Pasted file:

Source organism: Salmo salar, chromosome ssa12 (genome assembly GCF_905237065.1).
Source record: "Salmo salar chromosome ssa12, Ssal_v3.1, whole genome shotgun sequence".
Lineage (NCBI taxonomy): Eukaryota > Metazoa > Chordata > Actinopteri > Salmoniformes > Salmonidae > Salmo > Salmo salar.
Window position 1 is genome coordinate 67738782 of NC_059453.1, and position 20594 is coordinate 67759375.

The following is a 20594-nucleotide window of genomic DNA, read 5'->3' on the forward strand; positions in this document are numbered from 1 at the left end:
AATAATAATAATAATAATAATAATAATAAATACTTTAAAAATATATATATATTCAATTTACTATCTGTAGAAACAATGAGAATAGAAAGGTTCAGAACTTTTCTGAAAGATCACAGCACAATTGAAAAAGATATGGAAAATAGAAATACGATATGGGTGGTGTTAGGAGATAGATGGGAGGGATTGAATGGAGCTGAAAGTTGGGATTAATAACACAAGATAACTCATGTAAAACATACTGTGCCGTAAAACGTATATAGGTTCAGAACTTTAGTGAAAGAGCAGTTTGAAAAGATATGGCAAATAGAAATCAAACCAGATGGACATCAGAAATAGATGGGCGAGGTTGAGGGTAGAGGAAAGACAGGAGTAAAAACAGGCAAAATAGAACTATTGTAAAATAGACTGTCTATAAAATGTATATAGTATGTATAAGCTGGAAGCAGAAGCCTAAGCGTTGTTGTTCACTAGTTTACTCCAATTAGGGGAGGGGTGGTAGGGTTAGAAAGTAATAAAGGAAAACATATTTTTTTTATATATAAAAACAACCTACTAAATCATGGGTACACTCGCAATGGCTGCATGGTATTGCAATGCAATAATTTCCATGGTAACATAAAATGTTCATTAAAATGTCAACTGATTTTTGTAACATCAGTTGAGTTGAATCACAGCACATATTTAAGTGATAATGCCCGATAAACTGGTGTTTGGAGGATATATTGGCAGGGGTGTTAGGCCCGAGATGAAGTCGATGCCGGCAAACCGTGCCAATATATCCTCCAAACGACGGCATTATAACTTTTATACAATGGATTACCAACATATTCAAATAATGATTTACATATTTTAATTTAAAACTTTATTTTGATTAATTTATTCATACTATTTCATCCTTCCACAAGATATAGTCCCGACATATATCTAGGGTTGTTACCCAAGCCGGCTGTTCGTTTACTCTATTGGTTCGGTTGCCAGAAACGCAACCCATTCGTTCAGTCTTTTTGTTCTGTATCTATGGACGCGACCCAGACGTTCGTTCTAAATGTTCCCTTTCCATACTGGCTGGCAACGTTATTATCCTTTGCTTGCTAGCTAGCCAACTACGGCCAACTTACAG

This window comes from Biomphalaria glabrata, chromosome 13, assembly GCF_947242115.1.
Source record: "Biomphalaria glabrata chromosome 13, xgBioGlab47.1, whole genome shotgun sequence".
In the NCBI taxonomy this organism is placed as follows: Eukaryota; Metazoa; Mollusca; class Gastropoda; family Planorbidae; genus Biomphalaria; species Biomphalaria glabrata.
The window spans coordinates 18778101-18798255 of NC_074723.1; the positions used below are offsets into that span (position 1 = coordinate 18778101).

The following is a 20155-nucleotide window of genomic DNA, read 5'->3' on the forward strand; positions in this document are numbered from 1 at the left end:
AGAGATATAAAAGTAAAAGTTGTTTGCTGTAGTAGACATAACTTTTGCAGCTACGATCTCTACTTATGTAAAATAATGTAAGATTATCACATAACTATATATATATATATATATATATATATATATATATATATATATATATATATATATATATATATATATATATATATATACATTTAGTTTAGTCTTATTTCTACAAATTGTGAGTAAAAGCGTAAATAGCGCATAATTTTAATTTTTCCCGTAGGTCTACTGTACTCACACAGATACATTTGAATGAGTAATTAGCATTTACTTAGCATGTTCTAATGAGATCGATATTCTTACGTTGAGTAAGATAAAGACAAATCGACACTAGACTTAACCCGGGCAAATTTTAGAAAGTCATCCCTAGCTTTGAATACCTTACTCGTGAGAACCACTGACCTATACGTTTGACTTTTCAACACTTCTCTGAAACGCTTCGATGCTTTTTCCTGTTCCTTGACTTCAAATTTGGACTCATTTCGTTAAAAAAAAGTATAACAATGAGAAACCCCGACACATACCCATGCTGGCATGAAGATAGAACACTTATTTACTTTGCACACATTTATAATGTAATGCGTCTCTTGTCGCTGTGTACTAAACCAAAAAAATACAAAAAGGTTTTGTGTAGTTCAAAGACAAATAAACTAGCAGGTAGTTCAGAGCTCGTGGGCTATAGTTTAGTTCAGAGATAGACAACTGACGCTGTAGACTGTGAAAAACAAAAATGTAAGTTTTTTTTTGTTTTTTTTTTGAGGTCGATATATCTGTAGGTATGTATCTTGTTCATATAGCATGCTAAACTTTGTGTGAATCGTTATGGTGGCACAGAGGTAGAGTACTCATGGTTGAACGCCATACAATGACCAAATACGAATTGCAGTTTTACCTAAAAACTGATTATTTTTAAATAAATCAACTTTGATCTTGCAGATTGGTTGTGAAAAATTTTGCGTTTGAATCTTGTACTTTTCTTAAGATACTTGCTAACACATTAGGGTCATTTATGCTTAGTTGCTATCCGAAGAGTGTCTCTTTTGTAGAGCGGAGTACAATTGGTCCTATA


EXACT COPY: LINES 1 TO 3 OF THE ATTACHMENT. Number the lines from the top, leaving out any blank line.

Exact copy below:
Source organism: Salmo salar, chromosome ssa12 (genome assembly GCF_905237065.1).
Source record: "Salmo salar chromosome ssa12, Ssal_v3.1, whole genome shotgun sequence".
Lineage (NCBI taxonomy): Eukaryota > Metazoa > Chordata > Actinopteri > Salmoniformes > Salmonidae > Salmo > Salmo salar.